I have started a lot of seeds under lights in the kitchen, and a few things have been moved outside to the garden. The spinach that volunteered has been going gang-busters but is bolting now. I have been pulling stalks to feed to the beasties, but will let some go to seed again since that is so easy. We have had a cool, wet spring, so grass and weeds are growing and threatening to take over the place. I have taken to using the scythe a few minutes every time I go out to milk and feed. In under 5 minutes I can cut enough to give everyone a healthy addition to their diet, and I am slowly clearing the pasture. Lots of mustard, plus grass and dandelions. They prefer it fresh-cut, and since that is easier on my back I am happy to oblige. It isn’t the cutting that gets to me, since the scythe is very ergonomic, but the gathering and delivering of the goodies is work.

That’s it for now. Hopefully I’ll get back here before the New Year. It isn’t that I don’t have anything to say; it’s just having the energy when the words are flowing. Take care!

Dreaming for the Future

January 8, 2014

The wind is howling outside, throwing frozen rain against the side of the house. Inside after doing chores, I am warmed by the old fence posts I cut this afternoon with the chain saw. The wood pile is long gone, so I am scavenging wood off the farm now. Luckily, there is enough, for now at least. I am resourceful if nothing else.

A blustery day is the perfect time to gather the seed catalogs and to start dreaming. I would love to have an abundant garden, but living in the High Desert makes that a challenge in the best of years. Still, I am starting with a good base. Fairy God-daughter gifted all her Fairy Godmothers with an enormous quantity of seeds left over at her work last fall, so there are only a few holes that need to be filled in. And the dreaming is the best part of gardening! No weeding, no hungry insects or loose chickens to prey on the tender plants, no weather to contend with. Just the beautiful pictures of ripe produce, promises of the bounty that could be mine. Even an over-abundance of zucchini isn’t a scary idea at this time of year. Bring on the vine ripened tomatoes, tender carrots and beets smelling of fresh dirt, peas and green beans waiting to be steamed lightly and enjoyed. Luckily, I just put a lamb shoulder roast in the oven to cook with some of the bounty of potatoes from Rainshadow Organic’s generosity and a few carrots, onions and a bit of oven-roasted garlic from the freezer, so all the dreaming will be well fed in an hour or so.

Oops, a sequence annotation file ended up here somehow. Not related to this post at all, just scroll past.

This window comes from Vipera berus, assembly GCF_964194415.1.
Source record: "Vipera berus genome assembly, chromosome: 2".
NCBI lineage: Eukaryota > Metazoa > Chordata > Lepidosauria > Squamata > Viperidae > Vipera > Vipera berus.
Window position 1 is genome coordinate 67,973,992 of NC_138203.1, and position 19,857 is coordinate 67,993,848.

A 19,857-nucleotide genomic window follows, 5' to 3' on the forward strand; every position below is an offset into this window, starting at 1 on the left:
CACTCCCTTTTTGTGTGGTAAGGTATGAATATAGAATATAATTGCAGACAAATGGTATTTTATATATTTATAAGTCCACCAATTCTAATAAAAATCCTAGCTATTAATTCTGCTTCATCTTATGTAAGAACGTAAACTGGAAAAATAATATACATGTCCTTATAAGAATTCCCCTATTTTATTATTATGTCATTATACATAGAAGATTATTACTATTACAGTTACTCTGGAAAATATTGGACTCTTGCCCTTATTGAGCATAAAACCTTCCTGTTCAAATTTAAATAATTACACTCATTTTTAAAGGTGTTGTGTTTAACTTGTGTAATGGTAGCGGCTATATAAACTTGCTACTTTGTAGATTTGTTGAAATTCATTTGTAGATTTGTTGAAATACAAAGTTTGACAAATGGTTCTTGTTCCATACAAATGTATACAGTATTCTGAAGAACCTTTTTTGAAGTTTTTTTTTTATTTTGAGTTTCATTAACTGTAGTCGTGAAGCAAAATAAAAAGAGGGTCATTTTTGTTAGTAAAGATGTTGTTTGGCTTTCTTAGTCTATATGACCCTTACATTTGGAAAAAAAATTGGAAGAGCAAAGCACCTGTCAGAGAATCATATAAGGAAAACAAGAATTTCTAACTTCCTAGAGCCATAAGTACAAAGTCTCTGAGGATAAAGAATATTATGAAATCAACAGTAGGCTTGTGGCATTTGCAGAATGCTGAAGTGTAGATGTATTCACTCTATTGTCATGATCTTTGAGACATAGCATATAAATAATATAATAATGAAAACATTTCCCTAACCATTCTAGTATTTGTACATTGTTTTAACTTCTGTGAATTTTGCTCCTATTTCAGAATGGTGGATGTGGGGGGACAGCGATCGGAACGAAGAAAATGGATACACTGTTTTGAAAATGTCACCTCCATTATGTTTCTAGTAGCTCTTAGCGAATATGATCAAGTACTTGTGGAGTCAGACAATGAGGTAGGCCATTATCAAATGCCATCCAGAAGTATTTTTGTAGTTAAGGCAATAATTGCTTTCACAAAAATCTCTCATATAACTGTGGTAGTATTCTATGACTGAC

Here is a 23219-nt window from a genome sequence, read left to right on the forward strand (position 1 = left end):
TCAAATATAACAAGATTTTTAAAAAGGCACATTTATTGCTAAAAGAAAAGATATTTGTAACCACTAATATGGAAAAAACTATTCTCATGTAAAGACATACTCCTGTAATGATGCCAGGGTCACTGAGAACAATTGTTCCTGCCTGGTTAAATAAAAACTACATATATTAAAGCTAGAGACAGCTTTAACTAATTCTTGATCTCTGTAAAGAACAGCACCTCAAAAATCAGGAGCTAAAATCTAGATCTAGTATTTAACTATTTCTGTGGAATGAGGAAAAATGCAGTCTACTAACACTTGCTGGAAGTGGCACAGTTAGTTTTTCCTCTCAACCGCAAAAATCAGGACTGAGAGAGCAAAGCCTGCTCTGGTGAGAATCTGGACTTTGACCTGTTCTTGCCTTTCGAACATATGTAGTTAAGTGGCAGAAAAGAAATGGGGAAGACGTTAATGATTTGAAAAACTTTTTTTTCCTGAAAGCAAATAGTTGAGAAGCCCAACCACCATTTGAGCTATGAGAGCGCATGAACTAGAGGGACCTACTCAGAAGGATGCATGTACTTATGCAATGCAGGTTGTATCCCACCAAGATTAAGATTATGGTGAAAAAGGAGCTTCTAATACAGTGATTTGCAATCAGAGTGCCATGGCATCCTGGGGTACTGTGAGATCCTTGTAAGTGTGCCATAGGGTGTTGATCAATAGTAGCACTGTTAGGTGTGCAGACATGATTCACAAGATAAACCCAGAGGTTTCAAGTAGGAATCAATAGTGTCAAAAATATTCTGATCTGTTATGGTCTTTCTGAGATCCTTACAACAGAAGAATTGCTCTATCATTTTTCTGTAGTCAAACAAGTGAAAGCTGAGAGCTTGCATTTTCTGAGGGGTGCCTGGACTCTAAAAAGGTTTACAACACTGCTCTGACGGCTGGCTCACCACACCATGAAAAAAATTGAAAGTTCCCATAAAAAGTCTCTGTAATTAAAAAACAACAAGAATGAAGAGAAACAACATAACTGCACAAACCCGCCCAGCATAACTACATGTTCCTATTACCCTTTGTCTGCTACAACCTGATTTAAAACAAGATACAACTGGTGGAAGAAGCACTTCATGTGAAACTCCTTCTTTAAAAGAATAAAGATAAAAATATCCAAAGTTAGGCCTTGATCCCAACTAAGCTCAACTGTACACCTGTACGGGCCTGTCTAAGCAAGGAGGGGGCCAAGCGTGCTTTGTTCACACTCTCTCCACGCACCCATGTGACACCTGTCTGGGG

I also dream of planting an orchard. I love fruit. Even as a child, during the season I would forego spending my allowance on candy in deference to fresh cherries. I have planted several fruit trees over the years, but gave up when Sweetie kept insisting on using the weed whacker around them (he girdled and killed at least 10 trees). I have one lone sour cherry tree that survived the carnage, having lost apples, peaches, pears, apricots and the sweet cherries. I have never gotten any cherries from it but remain hopeful. It bloomed well last year, but we had a cold spell immediately afterwards. I keep thinking I should move it to try to find a place where it will be happier but probably I never will. I am going to be more aggressive about pruning it this spring, to get rid of the abundance of dead wood that it has (which is destined for the smoker).cherry blossoms close

I look at blogs of gardeners in warmer climes and envy them their early springs and long summers. In cleaning out the barn (which hadn’t been done in a few years, and has yielded some lovely compost), I have created some new garden beds. I think that they will be devoted to growing squashes this summer. I have 3 kinds of pumpkins to play with, and several other including summer and winter types, plus a couple of ornamental gourds. A girl can dream, right? All the existing beds will be well fertilized as well. I am ready to get my gardening mojo back after a lull of the last few years.